In order to confirm the link between the effects of globalisation and country size, we split the countries in our sample into quintiles according to their real GDP and we plot the evolution of border barriers (Figure 3; as before Germany and the US are placed in a separate group).  It is evident that the smallest countries face the highest barriers and these barriers have remained stable.  The border estimates for the four upper quartiles decrease over time and there is evidence to suggest convergence among the upper quartiles.  Thus globalisation effects (in this sense) are convergent within a set of larger economies and divergent between the smallest countries and the rest.  Underneath this overall pattern, globalisation forces play out in different ways for individual services sectors.  For instance, the size of border barriers appears to converge between small and large economies in transportation but diverges in sectors such as finance, insurance and R&D.

Figure 3. Globalisation and services trade

On the determinants of the borders in services trade

Given the magnitude of estimated border effects, an obvious question is what determines these barriers.  Structural gravity theory suggests that border barriers consist of three principal components: country-specific internal trade costs, country-specific border barriers, and an average (across countries) border effect.  Thus, guided by theory and capitalising on the new multi-dimensional data set of border estimates, we examine the role of domestic institutions, geography, size, and digital infrastructure as determinants of border barriers to services trade.  For instance, we find that internal distance lowers inferred border barriers as it raises internal trade costs.  Conversely, business-friendly domestic regulations that lower internal trade costs result in higher inferred border barriers.  We also find evidence for the positive effect on pure border-crossing costs of advanced digital infrastructure, which facilitates services trade and thus is associated with lower border barriers.  These results offer insights on factors determining the size of border effects, some of which are potentially amenable to policy reform and, therefore, unveil channels that may translate unilateral policy intervention at the national level into changes in the volume of international services trade.

Conclusion and implications

The heterogeneous border estimates that we obtain partly emanate from exogenous characteristics such as geography, but also from institutional features such as the rule of law and private sector development policies, as well as from the quality of digital infrastructure.  As some of these areas are potentially amenable to policy reform, the findings thus point to areas for effective policy intervention.  For the smallest economies, such reforms could offer a way of mitigating the divergent forces that underpin the apparent stagnation of their border barriers.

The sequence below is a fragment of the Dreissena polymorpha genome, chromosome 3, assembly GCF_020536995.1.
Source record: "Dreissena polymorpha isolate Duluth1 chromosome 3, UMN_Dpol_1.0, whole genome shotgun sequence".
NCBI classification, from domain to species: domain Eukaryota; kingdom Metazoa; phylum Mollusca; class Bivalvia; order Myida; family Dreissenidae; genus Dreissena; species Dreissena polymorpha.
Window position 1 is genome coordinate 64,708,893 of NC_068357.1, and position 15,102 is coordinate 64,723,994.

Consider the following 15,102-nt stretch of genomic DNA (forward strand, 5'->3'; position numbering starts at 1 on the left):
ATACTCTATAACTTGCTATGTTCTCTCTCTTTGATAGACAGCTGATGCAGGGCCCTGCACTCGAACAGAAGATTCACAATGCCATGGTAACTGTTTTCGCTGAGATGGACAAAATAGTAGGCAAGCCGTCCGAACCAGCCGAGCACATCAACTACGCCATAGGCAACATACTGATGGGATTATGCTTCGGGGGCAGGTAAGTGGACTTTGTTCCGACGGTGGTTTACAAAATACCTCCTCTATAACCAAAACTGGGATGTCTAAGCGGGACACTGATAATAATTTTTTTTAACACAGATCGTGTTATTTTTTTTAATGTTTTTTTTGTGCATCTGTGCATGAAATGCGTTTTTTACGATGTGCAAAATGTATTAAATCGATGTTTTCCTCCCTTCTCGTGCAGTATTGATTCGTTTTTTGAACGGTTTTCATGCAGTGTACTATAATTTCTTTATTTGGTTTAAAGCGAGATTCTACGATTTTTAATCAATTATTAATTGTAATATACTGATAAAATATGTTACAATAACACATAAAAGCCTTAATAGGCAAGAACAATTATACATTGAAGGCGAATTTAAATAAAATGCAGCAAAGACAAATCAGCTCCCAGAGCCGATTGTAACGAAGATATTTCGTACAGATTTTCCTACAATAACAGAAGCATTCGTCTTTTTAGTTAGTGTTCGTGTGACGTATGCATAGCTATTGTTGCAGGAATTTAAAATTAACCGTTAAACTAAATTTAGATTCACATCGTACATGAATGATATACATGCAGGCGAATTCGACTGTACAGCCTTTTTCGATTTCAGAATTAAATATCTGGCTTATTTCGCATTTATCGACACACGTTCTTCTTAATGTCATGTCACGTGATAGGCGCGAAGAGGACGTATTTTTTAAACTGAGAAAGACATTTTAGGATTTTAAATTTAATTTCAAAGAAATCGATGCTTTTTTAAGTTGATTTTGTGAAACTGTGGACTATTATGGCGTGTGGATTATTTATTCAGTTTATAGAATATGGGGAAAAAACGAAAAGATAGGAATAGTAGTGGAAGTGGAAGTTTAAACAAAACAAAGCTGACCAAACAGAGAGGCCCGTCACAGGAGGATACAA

It should be noted, though, that the small economies for which we have mapped out border effects still are developed countries, and it will be interesting to see what patterns emerge once we look beyond the OECD membership.  At present, data deficiencies in services would seem to prohibit comparable estimation of border barriers for a wider set of countries.  But the successful decomposition of border barriers according to their structural components provides a way forward.  We develop a projection method that can, in principle, generate the required data, thereby facilitating the estimation of trade costs in services for economies beyond the developed country realm.  While the current analysis in our study focuses on services trade, our methods can be applied similarly to goods trade with potentially large payoffs.


Anderson J E, I Borchert, A Mattoo and Y V Yotov, (2015), "Dark Costs, Missing Data: Shedding Some Light on Services Trade," NBER Working Paper 21546

Francois, J and B Hoekman (2010), “Services Trade and Policy”, Journal of Economic Literature 48 (3): 642–692.

Jensen, B and L Kletzer (2005), “Tradable Services: Understanding the Scope and Impact of Services Outsourcing”, Institute for International Economics Working Paper 05-9.

United Nations (2015), “World Economic Situation and Prospects: Mid-2015 Update”.

Waugh, M E (2010), “International trade and income differences”, American Economic Review 100 (5): 2093–2124.


1 We confirm that the gravity model works well with services trade. In addition, we also document some important differences between goods and services trade.

2 The negative value should not be taken literally. The border estimates are all relative to a global average effect of internal to international trade that is not identified by the gravity model. The missing scaling term is presumably positive, shifting the entire set of data points upward in Figure 1. The US case also illustrates that what we call border barriers may represent differences in tastes; US residents may have an unusual desire to travel abroad, all else equal.



Topics:  International trade

Tags:  services, trade costs, Border effect

William B. Neenan Millenium Professor of Economics, Boston College

Lecturer, University of Sussex

Research Manager, Trade and Integration, World Bank

Assistant Professor of Economics and International Business, LeBow College of Business, Drexel University